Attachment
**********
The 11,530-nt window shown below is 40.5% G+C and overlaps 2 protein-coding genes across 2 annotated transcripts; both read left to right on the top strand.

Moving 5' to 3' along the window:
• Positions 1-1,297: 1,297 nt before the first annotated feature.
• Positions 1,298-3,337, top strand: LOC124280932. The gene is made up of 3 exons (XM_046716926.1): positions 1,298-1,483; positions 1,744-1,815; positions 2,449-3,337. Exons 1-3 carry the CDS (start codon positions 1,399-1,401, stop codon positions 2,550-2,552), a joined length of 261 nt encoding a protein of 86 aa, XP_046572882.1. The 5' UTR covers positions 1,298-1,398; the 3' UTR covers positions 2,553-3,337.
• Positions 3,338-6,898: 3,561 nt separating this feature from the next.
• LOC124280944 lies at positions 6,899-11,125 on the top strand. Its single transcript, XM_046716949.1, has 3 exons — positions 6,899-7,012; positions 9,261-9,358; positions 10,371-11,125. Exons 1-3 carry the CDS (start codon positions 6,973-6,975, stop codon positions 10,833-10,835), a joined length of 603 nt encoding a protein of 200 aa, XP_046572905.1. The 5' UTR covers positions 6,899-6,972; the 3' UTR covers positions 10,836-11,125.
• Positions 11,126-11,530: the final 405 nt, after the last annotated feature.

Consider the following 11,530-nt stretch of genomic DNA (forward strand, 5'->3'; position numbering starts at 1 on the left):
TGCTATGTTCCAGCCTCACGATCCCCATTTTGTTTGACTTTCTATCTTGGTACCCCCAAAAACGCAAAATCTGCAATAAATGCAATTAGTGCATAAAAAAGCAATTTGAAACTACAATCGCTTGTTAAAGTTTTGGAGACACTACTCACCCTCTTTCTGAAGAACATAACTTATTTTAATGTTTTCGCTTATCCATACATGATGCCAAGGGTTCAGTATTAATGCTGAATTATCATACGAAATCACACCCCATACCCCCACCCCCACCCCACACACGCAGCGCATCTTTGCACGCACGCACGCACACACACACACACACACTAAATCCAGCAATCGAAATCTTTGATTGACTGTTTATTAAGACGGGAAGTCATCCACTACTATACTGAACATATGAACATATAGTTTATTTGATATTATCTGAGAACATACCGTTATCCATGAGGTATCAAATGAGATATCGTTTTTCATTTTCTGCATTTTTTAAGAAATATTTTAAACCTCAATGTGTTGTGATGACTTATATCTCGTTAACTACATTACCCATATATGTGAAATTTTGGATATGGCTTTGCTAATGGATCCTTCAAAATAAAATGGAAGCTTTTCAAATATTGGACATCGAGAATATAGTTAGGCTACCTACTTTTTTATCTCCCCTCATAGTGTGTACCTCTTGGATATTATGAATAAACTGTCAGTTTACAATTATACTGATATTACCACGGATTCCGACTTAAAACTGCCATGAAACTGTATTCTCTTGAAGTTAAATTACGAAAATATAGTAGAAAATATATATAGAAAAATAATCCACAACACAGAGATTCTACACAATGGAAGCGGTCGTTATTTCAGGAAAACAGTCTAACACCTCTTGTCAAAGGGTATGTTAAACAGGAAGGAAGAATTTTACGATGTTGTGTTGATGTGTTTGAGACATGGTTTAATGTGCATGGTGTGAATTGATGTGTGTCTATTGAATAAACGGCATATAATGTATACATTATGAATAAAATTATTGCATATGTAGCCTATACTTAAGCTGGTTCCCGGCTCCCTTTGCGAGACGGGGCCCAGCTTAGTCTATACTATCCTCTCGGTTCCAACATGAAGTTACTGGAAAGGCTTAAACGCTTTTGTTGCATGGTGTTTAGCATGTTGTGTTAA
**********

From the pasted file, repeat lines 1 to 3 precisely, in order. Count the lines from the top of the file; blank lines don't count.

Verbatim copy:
The 11,530-nt window shown below is 40.5% G+C and overlaps 2 protein-coding genes across 2 annotated transcripts; both read left to right on the top strand.

Moving 5' to 3' along the window:
• Positions 1-1,297: 1,297 nt before the first annotated feature.